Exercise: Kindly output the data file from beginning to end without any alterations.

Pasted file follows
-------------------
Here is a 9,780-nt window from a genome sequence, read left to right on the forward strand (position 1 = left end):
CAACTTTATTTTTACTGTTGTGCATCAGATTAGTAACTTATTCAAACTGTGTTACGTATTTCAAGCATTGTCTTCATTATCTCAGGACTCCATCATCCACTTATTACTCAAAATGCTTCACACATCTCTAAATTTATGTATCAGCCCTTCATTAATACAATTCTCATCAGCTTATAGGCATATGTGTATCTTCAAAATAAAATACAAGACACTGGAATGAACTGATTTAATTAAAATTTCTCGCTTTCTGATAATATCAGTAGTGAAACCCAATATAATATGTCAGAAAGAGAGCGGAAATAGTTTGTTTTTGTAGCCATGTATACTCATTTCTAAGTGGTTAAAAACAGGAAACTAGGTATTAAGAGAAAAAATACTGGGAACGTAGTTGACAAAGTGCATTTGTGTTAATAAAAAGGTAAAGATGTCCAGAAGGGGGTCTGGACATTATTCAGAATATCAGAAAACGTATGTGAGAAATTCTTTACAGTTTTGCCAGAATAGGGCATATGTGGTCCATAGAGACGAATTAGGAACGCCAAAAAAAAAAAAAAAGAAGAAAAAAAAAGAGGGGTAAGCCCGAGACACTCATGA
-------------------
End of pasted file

Here is a 9,780-nt window from a genome sequence, read left to right on the forward strand (position 1 = left end):
CAACTTTATTTTTACTGTTGTGCATCAGATTAGTAACTTATTCAAACTGTGTTACGTATTTCAAGCATTGTCTTCATTATCTCAGGACTCCATCATCCACTTATTACTCAAAATGCTTCACACATCTCTAAATTTATGTATCAGCCCTTCATTAATACAATTCTCATCAGCTTATAGGCATATGTGTATCTTCAAAATAAAATACAAGACACTGGAATGAACTGATTTAATTAAAATTTCTCGCTTTCTGATAATATCAGTAGTGAAACCCAATATAATATGTCAGAAAGAGAGCGGAAATAGTTTGTTTTTGTAGCCATGTATACTCATTTCTAAGTGGTTAAAAACAGGAAACTAGGTATTAAGAGAAAAAATACTGGGAACGTAGTTGACAAAGTGCATTTGTGTTAATAAAAAGGTAAAGATGTCCAGAAGGGGGTCTGGACATTATTCAGAATATCAGAAAACGTATGTGAGAAATTCTTTACAGTTTTGCCAGAATAGGGCATATGTGGTCCATAGAGACGAATTAGGAACGCCAAAAAAAAAAAAAAAGAAGAAAAAAAAAGAGGGGTAAGCCCGAGACACTCATGA